Research initiated by The University of Huddersfield’s Dr Tomasina Stacey into the modifiable risks of stillbirth in New Zealand spurred a bigger, multi-national study that suggests that sleeping on the back in the last trimester of pregnancy can increase the risk of stillbirth. The findings of this research now form part of official guidance from the National Health Service (NHS) in the UK for maternity professionals, where stillbirth affects 1 in every 225 births, or nine deliveries a day. The findings were recently published in The Lancet’s EClinicalMedicine journal.
Dr Stacey’s initial study of the issue — her doctoral research — took place in the University of Auckland, New Zealand where she investigated whether the mother’s sleeping position in pregnancy could affect the risk of stillbirth. Her study concluded that for a small percentage of mothers, sleeping on the back increases that risk because the weight of the uterus could restrict the amount of blood reaching the baby.
That study was the first to investigate the role sleep practices in pregnancy can play in that risk. It then triggered a large-scale study that collected data from 851 mothers to stillborn babies and 2,257 pregnant women in New Zealand, the UK, US, and Australia.
The main finding of this research was that sleeping on the back at 28-weeks of pregnancy and beyond increases the risk of stillbirth by 2.6 times, irrespective of whether there were other risk factors in the pregnancy.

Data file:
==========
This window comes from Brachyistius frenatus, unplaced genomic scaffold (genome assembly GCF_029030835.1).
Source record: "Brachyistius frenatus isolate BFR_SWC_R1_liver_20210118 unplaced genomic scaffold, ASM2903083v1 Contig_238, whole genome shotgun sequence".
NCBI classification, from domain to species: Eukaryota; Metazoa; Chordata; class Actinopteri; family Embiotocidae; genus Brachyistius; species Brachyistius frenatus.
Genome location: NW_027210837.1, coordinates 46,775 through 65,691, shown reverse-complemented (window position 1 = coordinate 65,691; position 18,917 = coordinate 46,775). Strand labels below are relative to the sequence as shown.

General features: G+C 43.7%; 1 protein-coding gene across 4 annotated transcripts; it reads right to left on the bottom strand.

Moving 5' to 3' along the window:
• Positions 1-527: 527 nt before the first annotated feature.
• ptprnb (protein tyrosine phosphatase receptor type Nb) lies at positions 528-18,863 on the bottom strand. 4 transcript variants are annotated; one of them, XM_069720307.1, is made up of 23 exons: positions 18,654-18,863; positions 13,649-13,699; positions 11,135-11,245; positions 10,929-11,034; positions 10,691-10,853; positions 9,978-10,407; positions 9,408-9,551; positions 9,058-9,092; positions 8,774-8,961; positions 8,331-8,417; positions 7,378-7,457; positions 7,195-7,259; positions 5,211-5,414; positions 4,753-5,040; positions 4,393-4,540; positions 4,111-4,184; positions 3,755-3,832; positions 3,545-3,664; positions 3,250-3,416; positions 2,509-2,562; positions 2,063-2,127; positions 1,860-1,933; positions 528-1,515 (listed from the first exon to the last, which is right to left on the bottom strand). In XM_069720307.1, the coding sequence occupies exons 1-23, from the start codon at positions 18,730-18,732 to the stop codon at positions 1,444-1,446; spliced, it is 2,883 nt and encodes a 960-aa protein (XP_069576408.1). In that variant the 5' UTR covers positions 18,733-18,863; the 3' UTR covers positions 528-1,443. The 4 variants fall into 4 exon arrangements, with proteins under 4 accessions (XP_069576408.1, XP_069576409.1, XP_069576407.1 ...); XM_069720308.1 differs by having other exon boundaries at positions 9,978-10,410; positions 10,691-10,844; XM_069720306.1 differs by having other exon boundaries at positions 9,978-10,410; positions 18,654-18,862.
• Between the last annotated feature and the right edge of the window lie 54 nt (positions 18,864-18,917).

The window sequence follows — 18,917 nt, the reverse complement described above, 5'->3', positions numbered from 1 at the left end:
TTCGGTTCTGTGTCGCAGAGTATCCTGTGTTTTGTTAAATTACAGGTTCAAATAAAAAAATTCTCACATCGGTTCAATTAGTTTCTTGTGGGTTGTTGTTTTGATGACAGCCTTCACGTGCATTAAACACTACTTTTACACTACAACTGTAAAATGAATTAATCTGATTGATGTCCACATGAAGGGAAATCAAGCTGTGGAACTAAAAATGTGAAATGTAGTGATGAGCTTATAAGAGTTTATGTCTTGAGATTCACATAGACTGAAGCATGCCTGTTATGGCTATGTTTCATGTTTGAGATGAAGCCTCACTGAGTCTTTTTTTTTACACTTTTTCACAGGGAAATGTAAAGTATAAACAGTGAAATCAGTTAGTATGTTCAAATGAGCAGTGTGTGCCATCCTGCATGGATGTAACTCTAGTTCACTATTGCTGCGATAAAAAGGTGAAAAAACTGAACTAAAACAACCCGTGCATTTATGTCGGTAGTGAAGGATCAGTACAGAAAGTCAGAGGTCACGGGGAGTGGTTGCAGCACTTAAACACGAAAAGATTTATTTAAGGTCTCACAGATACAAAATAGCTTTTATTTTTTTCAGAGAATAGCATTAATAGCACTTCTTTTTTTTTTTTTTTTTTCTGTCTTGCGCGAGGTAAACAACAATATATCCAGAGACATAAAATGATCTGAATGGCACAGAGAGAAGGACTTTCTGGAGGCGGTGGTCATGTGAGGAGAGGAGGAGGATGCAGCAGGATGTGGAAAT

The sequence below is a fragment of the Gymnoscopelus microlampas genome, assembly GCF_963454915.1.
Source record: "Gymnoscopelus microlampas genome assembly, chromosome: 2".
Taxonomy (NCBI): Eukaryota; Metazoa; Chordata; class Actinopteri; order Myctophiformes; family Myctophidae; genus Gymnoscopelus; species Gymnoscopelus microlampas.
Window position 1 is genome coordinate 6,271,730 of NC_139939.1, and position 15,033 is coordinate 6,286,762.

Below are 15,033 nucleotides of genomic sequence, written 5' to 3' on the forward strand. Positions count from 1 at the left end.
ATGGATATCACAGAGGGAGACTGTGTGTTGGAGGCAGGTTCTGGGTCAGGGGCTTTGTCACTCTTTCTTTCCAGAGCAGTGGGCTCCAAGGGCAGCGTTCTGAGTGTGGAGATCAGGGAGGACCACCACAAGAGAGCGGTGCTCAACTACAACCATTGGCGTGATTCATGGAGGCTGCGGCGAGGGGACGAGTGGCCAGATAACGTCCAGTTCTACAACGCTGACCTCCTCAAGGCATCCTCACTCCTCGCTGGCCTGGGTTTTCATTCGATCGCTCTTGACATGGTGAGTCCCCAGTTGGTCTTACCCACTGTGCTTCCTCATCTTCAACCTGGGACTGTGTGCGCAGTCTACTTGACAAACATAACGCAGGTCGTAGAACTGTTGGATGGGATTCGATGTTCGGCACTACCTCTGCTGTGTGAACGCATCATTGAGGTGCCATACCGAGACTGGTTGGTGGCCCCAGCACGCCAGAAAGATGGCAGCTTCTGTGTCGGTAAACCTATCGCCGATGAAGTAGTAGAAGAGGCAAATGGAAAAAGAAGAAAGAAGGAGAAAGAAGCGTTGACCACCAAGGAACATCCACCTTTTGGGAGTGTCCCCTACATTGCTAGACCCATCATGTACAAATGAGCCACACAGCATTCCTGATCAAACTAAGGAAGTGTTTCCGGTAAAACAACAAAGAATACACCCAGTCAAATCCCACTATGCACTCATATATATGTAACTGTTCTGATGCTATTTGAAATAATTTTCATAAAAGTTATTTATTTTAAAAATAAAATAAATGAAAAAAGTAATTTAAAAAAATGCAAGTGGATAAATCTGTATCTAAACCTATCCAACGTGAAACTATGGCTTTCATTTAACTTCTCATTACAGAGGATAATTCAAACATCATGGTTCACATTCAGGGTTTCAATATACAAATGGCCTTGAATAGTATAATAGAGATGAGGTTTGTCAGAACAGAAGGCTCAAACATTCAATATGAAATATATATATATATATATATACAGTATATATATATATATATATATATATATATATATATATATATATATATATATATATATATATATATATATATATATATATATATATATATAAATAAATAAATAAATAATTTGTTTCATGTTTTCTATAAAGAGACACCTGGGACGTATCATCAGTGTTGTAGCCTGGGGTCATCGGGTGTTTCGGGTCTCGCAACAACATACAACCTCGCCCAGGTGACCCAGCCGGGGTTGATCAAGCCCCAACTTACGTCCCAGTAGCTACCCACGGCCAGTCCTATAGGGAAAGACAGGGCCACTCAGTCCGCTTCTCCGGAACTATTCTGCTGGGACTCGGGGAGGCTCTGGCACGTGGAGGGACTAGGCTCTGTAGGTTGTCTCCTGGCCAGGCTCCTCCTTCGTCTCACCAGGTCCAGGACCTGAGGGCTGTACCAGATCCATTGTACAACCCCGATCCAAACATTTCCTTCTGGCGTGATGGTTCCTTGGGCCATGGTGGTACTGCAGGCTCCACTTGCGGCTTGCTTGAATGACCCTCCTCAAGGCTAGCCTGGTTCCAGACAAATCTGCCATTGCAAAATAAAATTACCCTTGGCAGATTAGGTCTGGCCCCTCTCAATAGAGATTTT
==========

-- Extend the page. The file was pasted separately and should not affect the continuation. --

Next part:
The research’s findings have been incorporated into official NHS guidance on reducing the rates of stillbirth in England by being included in its Saving Lives Care Bundle – a dossier issued by the NHS for healthcare professionals and commissioners to help lower the rates of stillbirths and neonatal deaths in the nation.
The care bundle now recommends that practitioners tell pregnant women that it’s safer to sleep on their sides in later pregnancy than on their backs and that they should do this whether they’re going to bed for the night or having a nap. It also reads that women who wake up lying on their backs shouldn’t worry and should just try to resettle themselves on their sides.
The next thing to tackle, according to Dr Stacey, is making sure that healthcare professionals provide consistent advice on sleep position and to also find out the ways they can support expectant mothers in applying these recommendations.
Dr Stacey says that even though sleep position will only affect birth outcomes for a small number of women, many of the women involved in the research had no problem changing their sleeping position if it was safer for their babies.
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Written by Tesneem Ayoub